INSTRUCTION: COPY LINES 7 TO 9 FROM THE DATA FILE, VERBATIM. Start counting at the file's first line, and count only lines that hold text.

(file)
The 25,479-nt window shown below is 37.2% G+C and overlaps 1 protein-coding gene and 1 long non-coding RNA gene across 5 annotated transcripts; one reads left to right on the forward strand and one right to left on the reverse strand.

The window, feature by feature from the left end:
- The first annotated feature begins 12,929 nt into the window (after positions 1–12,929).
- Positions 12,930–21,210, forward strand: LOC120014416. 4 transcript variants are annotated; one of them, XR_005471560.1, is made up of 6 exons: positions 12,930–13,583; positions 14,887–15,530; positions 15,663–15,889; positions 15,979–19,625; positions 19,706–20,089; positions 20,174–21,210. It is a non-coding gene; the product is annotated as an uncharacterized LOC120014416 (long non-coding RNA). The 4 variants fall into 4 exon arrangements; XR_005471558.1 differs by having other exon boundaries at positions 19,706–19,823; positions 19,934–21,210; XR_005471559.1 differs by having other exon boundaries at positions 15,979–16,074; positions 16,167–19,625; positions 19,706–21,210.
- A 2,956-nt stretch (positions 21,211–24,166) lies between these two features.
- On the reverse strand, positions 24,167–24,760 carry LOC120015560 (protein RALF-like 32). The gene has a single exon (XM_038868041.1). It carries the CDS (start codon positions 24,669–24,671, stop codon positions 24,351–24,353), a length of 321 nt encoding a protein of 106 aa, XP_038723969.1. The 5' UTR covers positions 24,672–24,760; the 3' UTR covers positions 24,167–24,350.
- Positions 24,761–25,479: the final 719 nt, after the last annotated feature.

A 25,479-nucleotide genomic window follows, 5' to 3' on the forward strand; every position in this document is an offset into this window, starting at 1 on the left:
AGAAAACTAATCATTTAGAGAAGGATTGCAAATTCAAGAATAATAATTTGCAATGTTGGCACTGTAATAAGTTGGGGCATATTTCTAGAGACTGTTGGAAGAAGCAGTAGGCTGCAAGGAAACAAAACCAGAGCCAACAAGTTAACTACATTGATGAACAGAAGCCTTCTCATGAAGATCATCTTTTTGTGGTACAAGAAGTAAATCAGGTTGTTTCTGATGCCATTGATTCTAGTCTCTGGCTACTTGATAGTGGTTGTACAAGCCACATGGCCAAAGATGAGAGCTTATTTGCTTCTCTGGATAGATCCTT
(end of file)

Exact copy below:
- Positions 24,761–25,479: the final 719 nt, after the last annotated feature.

A 25,479-nucleotide genomic window follows, 5' to 3' on the forward strand; every position in this document is an offset into this window, starting at 1 on the left:
AGAAAACTAATCATTTAGAGAAGGATTGCAAATTCAAGAATAATAATTTGCAATGTTGGCACTGTAATAAGTTGGGGCATATTTCTAGAGACTGTTGGAAGAAGCAGTAGGCTGCAAGGAAACAAAACCAGAGCCAACAAGTTAACTACATTGATGAACAGAAGCCTTCTCATGAAGATCATCTTTTTGTGGTACAAGAAGTAAATCAGGTTGTTTCTGATGCCATTGATTCTAGTCTCTGGCTACTTGATAGTGGTTGTACAAGCCACATGGCCAAAGATGAGAGCTTATTTGCTTCTCTGGATAGATCCTT